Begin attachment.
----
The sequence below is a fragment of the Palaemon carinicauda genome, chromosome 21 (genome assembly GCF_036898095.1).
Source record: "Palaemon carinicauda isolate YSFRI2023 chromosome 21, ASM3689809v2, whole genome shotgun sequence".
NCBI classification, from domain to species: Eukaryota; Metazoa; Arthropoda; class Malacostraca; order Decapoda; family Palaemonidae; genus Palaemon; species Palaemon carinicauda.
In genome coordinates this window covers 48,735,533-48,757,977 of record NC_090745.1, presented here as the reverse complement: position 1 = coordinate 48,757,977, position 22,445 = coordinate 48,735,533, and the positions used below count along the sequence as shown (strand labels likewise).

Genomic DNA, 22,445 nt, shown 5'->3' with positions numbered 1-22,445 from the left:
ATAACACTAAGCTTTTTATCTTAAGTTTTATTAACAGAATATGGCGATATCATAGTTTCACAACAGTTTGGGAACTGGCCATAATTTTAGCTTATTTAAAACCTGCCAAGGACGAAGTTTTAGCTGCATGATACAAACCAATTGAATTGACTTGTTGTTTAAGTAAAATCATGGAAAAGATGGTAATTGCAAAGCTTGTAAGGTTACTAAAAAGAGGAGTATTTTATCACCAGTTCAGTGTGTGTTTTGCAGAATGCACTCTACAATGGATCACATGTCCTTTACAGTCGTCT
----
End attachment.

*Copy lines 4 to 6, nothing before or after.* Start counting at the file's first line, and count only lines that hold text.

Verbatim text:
In genome coordinates this window covers 48,735,533-48,757,977 of record NC_090745.1, presented here as the reverse complement: position 1 = coordinate 48,757,977, position 22,445 = coordinate 48,735,533, and the positions used below count along the sequence as shown (strand labels likewise).

Genomic DNA, 22,445 nt, shown 5'->3' with positions numbered 1-22,445 from the left:
ATAACACTAAGCTTTTTATCTTAAGTTTTATTAACAGAATATGGCGATATCATAGTTTCACAACAGTTTGGGAACTGGCCATAATTTTAGCTTATTTAAAACCTGCCAAGGACGAAGTTTTAGCTGCATGATACAAACCAATTGAATTGACTTGTTGTTTAAGTAAAATCATGGAAAAGATGGTAATTGCAAAGCTTGTAAGGTTACTAAAAAGAGGAGTATTTTATCACCAGTTCAGTGTGTGTTTTGCAGAATGCACTCTACAATGGATCACATGTCCTTTACAGTCGTCT